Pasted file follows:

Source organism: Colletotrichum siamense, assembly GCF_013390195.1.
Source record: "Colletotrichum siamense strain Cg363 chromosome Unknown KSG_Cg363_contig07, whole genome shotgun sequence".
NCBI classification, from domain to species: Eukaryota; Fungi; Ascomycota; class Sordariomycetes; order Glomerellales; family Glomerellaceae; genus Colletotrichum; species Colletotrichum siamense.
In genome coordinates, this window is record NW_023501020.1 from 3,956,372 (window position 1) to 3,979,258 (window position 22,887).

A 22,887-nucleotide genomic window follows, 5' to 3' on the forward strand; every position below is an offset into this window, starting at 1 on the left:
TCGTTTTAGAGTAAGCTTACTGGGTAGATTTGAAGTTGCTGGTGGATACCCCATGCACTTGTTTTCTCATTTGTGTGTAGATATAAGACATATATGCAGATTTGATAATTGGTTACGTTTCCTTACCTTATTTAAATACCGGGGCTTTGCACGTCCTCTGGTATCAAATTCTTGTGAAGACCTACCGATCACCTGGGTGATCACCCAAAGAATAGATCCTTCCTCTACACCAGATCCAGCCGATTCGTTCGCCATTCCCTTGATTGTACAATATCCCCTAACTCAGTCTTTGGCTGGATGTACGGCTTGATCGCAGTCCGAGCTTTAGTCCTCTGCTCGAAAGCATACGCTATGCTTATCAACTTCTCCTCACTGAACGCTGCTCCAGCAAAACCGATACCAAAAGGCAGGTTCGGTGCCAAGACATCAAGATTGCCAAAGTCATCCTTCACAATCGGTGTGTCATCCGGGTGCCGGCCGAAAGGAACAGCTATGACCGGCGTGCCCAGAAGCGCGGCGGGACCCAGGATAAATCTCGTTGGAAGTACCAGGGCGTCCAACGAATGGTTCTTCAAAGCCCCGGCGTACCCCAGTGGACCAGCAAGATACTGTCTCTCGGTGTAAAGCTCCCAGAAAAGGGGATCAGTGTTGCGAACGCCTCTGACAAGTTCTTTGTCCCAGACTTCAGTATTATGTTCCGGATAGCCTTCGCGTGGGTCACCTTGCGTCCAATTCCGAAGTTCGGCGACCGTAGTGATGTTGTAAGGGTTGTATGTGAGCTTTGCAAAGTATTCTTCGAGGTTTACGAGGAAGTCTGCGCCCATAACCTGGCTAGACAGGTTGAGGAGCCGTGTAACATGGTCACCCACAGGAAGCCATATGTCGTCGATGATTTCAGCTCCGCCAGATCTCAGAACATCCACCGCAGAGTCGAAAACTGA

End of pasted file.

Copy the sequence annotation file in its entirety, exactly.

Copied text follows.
Source organism: Colletotrichum siamense, assembly GCF_013390195.1.
Source record: "Colletotrichum siamense strain Cg363 chromosome Unknown KSG_Cg363_contig07, whole genome shotgun sequence".
NCBI classification, from domain to species: Eukaryota; Fungi; Ascomycota; class Sordariomycetes; order Glomerellales; family Glomerellaceae; genus Colletotrichum; species Colletotrichum siamense.
In genome coordinates, this window is record NW_023501020.1 from 3,956,372 (window position 1) to 3,979,258 (window position 22,887).

A 22,887-nucleotide genomic window follows, 5' to 3' on the forward strand; every position below is an offset into this window, starting at 1 on the left:
TCGTTTTAGAGTAAGCTTACTGGGTAGATTTGAAGTTGCTGGTGGATACCCCATGCACTTGTTTTCTCATTTGTGTGTAGATATAAGACATATATGCAGATTTGATAATTGGTTACGTTTCCTTACCTTATTTAAATACCGGGGCTTTGCACGTCCTCTGGTATCAAATTCTTGTGAAGACCTACCGATCACCTGGGTGATCACCCAAAGAATAGATCCTTCCTCTACACCAGATCCAGCCGATTCGTTCGCCATTCCCTTGATTGTACAATATCCCCTAACTCAGTCTTTGGCTGGATGTACGGCTTGATCGCAGTCCGAGCTTTAGTCCTCTGCTCGAAAGCATACGCTATGCTTATCAACTTCTCCTCACTGAACGCTGCTCCAGCAAAACCGATACCAAAAGGCAGGTTCGGTGCCAAGACATCAAGATTGCCAAAGTCATCCTTCACAATCGGTGTGTCATCCGGGTGCCGGCCGAAAGGAACAGCTATGACCGGCGTGCCCAGAAGCGCGGCGGGACCCAGGATAAATCTCGTTGGAAGTACCAGGGCGTCCAACGAATGGTTCTTCAAAGCCCCGGCGTACCCCAGTGGACCAGCAAGATACTGTCTCTCGGTGTAAAGCTCCCAGAAAAGGGGATCAGTGTTGCGAACGCCTCTGACAAGTTCTTTGTCCCAGACTTCAGTATTATGTTCCGGATAGCCTTCGCGTGGGTCACCTTGCGTCCAATTCCGAAGTTCGGCGACCGTAGTGATGTTGTAAGGGTTGTATGTGAGCTTTGCAAAGTATTCTTCGAGGTTTACGAGGAAGTCTGCGCCCATAACCTGGCTAGACAGGTTGAGGAGCCGTGTAACATGGTCACCCACAGGAAGCCATATGTCGTCGATGATTTCAGCTCCGCCAGATCTCAGAACATCCACCGCAGAGTCGAAAACTGA